Banqueting House, The Cotswolds
I’ve been bursting to share this place with you.
It was a last minute find on a particularly dreary afternoon in London, I had a hankering for rolling hills, crackling fires, muddy boots & crumble. An itch only the British countryside can scratch.
Idle thumbs tapped The Landmark Trust into the web, where I found their spectacularly well organised “last minute” page. I spotted and immediately fell in love with The West Banqueting House of Chipping Campden (not to be confused with Chipping Norton, which I may have done on the sat-nav…. and you can imagine my husband’s delight upon finding we’d gone to the wrong place!) I booked it immediately and we set off that very weekend.
It rained the whole way there, through both Chipping villages, but as soon as we arrived we had a brief respite from the drizzle, giving us just enough time to unpack the travelling circus.
The key was left under a stone in the garden, and you’re advised to transport your luggage by wheelbarrow.
Fancy, it ‘aint. But goodness it is beautiful.
Hidden away behind an old wall, it’s kept private from the village.
Your own secret little world.
Built entirely from cubes of golden Cotswold butter.
No sooner had we thrown the last suitcase over the threshold, than it started to rain again.
But what I had assumed would be a cold, draghty old house, was remarkably warm and cosy.
The Landmark Trust do the most incredible job of rescuing old houses and bringing them back to life, while they value historical integrity over aesthetics, they have at least stretched to the luxury of underfloor heating. Which to anyone who’s spent time in old English houses is quite the surprise, a welcome one at that!
West Banqueting House is made of up one large living area, with a bedroom and bathroom upstairs.
The sofas & armchairs are big and sumptuous, but the rugs are truly filthy so if you’re bringing someone who likes to roll around on the floor (who doesn’t?!) then come prepared!
You’ll need to bring your own groceries, I brought some homemade cottage pies and such as I didn’t know how good the kitchen would be, but it was great so I needen’t have bothered.
The housekeeper kindly leaves a couple of teabags and a little jug of milk.
The bedroom upstairs is simple & comfy.
With a view of The Almonry, which is yours too!
With the light fading we pulled on our wellies and went out in search of puddles.
Excited to be out in the fresh air with the whole weekend stretched out before us.
We ducked into the little Almonry which comes as part of the rental.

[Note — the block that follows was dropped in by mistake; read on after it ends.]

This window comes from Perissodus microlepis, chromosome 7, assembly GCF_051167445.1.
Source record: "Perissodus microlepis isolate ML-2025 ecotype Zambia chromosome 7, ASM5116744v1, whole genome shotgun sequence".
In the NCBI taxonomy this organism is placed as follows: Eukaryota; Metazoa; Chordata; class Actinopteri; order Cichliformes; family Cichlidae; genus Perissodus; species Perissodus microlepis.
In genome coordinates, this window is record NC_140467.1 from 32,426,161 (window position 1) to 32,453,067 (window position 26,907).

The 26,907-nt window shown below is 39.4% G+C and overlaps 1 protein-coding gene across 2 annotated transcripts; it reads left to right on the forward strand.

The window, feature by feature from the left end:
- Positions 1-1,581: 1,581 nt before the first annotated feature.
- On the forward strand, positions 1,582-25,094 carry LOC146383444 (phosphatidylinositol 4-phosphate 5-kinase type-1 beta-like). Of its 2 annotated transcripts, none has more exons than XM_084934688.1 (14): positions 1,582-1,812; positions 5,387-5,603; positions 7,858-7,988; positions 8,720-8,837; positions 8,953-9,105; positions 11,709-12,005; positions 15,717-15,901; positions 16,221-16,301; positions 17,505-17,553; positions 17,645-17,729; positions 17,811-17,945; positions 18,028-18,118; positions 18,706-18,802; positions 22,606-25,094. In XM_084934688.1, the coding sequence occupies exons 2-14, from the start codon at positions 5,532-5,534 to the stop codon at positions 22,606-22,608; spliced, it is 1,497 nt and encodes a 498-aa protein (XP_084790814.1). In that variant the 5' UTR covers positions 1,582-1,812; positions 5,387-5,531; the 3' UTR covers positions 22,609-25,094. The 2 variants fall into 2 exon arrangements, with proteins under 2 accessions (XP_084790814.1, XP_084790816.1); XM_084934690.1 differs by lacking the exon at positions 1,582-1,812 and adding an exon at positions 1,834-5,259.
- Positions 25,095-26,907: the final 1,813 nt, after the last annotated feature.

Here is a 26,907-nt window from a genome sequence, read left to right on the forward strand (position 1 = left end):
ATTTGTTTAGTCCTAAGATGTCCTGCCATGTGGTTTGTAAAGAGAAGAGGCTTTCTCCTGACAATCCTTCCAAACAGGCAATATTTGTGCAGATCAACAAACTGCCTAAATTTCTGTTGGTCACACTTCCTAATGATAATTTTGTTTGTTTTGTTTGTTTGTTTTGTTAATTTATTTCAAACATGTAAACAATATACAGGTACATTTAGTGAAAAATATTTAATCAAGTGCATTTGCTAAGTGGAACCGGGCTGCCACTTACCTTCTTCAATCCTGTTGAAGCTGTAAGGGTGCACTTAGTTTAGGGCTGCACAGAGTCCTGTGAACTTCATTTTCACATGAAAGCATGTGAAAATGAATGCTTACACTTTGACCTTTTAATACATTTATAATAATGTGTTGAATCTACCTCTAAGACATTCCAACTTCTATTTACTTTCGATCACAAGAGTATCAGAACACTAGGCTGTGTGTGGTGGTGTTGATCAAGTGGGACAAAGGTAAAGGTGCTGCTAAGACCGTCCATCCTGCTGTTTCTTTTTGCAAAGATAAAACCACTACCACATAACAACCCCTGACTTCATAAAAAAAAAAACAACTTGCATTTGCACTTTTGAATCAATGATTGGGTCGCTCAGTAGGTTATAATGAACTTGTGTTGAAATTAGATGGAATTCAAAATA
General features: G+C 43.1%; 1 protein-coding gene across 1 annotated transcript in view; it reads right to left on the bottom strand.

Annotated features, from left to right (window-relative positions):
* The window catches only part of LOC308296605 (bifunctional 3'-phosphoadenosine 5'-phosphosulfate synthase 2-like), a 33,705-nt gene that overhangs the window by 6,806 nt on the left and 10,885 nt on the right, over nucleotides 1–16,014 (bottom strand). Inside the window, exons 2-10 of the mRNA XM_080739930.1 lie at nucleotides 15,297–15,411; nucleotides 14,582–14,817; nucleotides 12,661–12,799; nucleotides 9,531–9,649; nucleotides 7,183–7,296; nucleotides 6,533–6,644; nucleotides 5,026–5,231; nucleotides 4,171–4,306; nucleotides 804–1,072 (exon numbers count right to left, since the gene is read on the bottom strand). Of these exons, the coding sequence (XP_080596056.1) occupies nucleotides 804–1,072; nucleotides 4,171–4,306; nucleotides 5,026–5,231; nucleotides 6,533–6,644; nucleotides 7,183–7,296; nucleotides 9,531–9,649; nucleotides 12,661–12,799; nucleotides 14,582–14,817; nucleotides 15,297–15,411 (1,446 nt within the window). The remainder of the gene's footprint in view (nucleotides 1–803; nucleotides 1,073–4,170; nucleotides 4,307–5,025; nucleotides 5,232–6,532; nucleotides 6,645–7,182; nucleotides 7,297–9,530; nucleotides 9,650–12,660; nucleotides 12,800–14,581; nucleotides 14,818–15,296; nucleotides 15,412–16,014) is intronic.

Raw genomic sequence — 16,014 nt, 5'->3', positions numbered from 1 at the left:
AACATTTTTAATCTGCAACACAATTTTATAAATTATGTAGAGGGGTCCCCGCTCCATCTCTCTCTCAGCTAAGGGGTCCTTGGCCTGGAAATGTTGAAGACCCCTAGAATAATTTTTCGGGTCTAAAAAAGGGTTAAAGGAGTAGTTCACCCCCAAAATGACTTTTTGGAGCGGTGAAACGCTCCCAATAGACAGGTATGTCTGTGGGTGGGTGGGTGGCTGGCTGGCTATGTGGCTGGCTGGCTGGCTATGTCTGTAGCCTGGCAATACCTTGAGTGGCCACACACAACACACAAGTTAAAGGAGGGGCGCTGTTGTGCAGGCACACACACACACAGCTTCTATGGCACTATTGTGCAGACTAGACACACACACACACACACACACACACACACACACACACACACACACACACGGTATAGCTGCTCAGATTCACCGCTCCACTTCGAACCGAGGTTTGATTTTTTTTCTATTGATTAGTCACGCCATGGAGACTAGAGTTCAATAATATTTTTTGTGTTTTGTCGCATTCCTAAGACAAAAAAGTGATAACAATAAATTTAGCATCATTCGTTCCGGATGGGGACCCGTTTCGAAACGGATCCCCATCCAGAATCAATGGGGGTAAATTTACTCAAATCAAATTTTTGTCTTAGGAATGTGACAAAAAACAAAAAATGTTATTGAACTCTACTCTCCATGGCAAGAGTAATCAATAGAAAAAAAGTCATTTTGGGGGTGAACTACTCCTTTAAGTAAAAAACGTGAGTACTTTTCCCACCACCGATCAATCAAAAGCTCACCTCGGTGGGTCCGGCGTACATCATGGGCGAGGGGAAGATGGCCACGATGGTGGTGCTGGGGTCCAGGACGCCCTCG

A charming little sitting room, leading into a little castle-like stone staircase…
…that leads up to another bedroom.
Where you could wave to your friends in the master bedroom!
The most charming little honeypot cottage.
After a wet trudge around the grounds, we headed back into the warmth for supper.
And bedtime stories beside the fire.
All about a princess who ran away from London to find their own little castle in the country, complete with dragons and adventures along the way, and no prince to rescue her, because real princesses don’t need to be rescued.
Once said princess was safely tucked into bed, the king & queen tucked the baby monitor into a pocket and took themselves for a romantic stroll in the last of the evening light.
In 1613 wealthy merchant Sir Baptist Hicks built a new house in Chipping Campden in the very latest style with equally fashionable formal gardens. Just 30 years later retreating Royalist soldiers burnt his mansion to the ground; only a single fragment remains. Other lesser buildings on the site survived. Two pepperpot lodges frame the gateway beside Campden’s wool church, and two exceptional Jacobean banqueting houses with exuberant strapwork parapets and barley sugar twist chimneys face each other across a former terrace. The skeleton of the Jacobean gardens is still visible beneath the Cotswold turf. Today the two banqueting houses provide the main accommodation for two Landmarks, with the Almonry, a fine little building of unknown purpose, acting as an annexe for one.
In the seventeenth century Sir Baptist’s guests would have retired to this building for their ‘banquet’ (or dessert course) at the end of the meal to drink rare wines, eat dried fruit and sweetmeats and admire their host’s domain.
Across the former terrace (now just a field) you’ll find East Banqueting House, which you can also rent.
In 1613 the newly enriched Sir Baptist Hicks began work on a house here in Gloucestershire. It was designed in the latest Court fashion, which probably seemed rather flamboyant to local masons who were used to the simpler local architectural tradition. The East and West Banqueting Houses stand at either end of the broad terrace that ran along the garden in front of Old Campden House. They serve as a reminder of the richness and quality of the main house before it was razed to the ground. Today it is one of the most important Jacobean sites in the country and a Scheduled Ancient Monument.
Both properties overlook the local church and surrounding countryside.
It feels like such a treat to have so much space just for you.
And there’s just no better feeling that cosying up beside the fire with a good book and cup of tea.
There’s no wifi and very little phone signal at the house, so a reminder of the simple pleasures in life.
Come morning the light floods in through the master bathroom windows, leaving you bathed in gold while you soak in the generously sized tub.
We were relieved to find that the clouds had finally rained themselves dry, so pulled on our winter woolies and headed out in search of breakfast.
But more on that next time!
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